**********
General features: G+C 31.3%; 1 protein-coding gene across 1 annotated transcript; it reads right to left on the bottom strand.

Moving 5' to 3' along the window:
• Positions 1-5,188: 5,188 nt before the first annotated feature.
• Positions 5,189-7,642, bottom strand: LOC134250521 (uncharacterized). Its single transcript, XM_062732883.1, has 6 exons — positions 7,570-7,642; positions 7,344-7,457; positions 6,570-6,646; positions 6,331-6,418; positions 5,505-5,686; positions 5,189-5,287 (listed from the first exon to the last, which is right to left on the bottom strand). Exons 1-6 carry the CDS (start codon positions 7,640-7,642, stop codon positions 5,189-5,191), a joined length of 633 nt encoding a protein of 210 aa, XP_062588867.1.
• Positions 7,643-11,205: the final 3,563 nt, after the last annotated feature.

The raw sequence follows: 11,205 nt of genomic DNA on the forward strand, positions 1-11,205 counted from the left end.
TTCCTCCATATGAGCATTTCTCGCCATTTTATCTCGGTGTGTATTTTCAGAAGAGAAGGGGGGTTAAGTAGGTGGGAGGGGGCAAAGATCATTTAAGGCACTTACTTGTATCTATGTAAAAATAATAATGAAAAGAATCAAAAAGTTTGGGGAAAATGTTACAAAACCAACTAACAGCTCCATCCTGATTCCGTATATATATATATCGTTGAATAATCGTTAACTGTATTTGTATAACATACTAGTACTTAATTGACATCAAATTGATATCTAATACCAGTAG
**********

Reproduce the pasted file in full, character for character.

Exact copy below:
General features: G+C 31.3%; 1 protein-coding gene across 1 annotated transcript; it reads right to left on the bottom strand.

Moving 5' to 3' along the window:
• Positions 1-5,188: 5,188 nt before the first annotated feature.
• Positions 5,189-7,642, bottom strand: LOC134250521 (uncharacterized). Its single transcript, XM_062732883.1, has 6 exons — positions 7,570-7,642; positions 7,344-7,457; positions 6,570-6,646; positions 6,331-6,418; positions 5,505-5,686; positions 5,189-5,287 (listed from the first exon to the last, which is right to left on the bottom strand). Exons 1-6 carry the CDS (start codon positions 7,640-7,642, stop codon positions 5,189-5,191), a joined length of 633 nt encoding a protein of 210 aa, XP_062588867.1.
• Positions 7,643-11,205: the final 3,563 nt, after the last annotated feature.

The raw sequence follows: 11,205 nt of genomic DNA on the forward strand, positions 1-11,205 counted from the left end.
TTCCTCCATATGAGCATTTCTCGCCATTTTATCTCGGTGTGTATTTTCAGAAGAGAAGGGGGGTTAAGTAGGTGGGAGGGGGCAAAGATCATTTAAGGCACTTACTTGTATCTATGTAAAAATAATAATGAAAAGAATCAAAAAGTTTGGGGAAAATGTTACAAAACCAACTAACAGCTCCATCCTGATTCCGTATATATATATATCGTTGAATAATCGTTAACTGTATTTGTATAACATACTAGTACTTAATTGACATCAAATTGATATCTAATACCAGTAG